A conclusion will soon be reached by the Nigerian Stock Exchange (NSE) as discussions continue over how best to redevelop the country's financial markets and attract investment from overseas.
Over the years local banks and brokers have exercised considerable influence over the user-owned NSE, something the exchange aims to reverse in order to enable it to take on investments from external parties. A drive is also underway to initiate a potential listing as plans go ahead to develop a clearing house and a start to trading listed derivatives.
While not divulging any specific plans, Oscar Onyema, Chief Executive of the NSE told the Financial Times: "We're looking at making sure investors have open access to markets, and making it easier for foreign investors to access the market."
Mr Onyema has been at the centre of attempts to clear the name of the NSE after it was swamped with accusations of mismanagement in 2011. The exchange may restructure to accommodate either investors or to conduct an initial public offering. Earlier in 2015 the regulator put forward a framework for demutualisation, advising that no single body could possess more than five per cent of the NSE's equity and voting rights.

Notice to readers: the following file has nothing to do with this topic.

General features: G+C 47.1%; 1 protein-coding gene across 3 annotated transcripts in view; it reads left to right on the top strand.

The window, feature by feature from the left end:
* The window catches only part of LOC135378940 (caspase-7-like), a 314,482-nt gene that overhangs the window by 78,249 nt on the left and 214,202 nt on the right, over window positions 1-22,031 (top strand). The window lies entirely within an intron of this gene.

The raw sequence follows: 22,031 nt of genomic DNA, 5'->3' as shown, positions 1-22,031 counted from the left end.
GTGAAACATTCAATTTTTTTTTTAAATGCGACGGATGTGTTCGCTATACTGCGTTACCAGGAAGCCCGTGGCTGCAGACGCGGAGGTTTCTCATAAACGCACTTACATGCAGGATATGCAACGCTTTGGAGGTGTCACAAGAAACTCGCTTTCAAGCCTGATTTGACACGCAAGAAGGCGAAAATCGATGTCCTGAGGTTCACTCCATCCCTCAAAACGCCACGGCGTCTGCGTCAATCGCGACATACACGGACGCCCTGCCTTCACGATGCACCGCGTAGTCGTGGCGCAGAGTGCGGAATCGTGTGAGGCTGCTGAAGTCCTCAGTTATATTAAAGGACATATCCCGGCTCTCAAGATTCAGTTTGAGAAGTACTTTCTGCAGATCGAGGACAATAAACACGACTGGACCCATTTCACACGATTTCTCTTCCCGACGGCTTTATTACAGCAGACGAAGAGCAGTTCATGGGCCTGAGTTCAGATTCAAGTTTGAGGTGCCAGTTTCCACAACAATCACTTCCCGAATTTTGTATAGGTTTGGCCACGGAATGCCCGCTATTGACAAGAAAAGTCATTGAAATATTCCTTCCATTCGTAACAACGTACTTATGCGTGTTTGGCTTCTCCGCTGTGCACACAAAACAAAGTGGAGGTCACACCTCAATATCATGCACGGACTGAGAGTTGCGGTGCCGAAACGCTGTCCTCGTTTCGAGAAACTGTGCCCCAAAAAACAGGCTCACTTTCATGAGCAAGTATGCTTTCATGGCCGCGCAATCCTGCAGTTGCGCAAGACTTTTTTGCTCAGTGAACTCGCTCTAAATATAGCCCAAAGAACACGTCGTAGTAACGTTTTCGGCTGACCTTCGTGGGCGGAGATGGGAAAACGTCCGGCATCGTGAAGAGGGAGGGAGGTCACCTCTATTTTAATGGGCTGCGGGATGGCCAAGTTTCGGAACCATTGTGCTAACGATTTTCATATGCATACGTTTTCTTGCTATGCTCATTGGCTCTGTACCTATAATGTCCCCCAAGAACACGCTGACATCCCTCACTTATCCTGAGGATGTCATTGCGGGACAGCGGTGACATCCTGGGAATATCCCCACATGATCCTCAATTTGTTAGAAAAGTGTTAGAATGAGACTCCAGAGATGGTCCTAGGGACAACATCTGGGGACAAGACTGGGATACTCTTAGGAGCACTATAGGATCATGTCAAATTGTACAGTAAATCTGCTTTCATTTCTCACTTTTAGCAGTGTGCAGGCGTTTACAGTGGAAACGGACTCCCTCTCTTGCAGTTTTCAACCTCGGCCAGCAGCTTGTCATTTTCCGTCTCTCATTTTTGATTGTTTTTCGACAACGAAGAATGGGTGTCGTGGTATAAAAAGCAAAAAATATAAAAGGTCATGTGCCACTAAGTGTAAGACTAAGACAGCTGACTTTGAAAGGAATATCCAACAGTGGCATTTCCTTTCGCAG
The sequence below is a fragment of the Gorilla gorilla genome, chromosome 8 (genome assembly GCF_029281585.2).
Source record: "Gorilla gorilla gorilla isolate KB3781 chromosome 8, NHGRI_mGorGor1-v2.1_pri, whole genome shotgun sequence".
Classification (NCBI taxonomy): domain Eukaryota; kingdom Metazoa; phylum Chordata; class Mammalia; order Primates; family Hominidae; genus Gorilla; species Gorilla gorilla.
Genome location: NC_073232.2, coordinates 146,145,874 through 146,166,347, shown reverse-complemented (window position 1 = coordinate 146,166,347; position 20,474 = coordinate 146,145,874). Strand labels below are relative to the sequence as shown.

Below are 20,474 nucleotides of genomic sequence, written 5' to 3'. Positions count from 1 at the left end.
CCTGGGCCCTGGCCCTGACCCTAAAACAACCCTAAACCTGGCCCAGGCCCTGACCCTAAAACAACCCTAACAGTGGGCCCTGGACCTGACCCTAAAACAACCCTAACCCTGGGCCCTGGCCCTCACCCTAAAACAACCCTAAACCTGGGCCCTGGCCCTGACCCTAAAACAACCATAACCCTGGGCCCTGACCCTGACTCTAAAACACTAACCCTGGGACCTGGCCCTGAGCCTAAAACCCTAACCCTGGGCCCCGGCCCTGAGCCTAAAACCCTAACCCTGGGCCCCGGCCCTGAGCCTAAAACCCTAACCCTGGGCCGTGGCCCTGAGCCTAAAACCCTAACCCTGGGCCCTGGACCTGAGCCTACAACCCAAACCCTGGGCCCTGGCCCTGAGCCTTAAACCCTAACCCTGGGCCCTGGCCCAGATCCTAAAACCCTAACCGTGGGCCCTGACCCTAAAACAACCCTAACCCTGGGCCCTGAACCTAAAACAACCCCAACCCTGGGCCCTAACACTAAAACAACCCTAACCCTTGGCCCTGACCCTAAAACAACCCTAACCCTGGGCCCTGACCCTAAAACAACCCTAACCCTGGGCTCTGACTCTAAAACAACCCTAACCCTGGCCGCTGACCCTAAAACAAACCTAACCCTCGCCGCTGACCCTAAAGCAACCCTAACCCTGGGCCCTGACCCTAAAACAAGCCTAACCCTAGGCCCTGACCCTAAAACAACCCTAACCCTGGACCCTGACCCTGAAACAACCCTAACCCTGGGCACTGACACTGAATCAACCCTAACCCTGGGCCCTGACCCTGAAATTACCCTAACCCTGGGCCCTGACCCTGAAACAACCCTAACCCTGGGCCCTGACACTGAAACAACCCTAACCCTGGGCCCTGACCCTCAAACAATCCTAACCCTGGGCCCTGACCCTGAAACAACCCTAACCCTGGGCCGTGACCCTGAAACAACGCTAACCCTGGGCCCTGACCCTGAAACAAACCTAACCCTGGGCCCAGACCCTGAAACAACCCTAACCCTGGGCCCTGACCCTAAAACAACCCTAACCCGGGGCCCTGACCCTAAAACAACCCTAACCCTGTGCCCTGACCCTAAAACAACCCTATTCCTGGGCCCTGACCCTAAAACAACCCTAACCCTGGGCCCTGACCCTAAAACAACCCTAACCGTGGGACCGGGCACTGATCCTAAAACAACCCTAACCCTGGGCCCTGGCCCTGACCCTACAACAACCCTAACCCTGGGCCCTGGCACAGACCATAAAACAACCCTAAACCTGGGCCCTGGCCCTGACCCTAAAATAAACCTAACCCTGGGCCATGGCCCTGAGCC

The exchange also intends to develop its equities, fixed income and exchange-trade funds business and start trading futures and options. Its equity trading platform has already been boosted by Nasdaq technology and the building of a clearing house is also in the pipeline.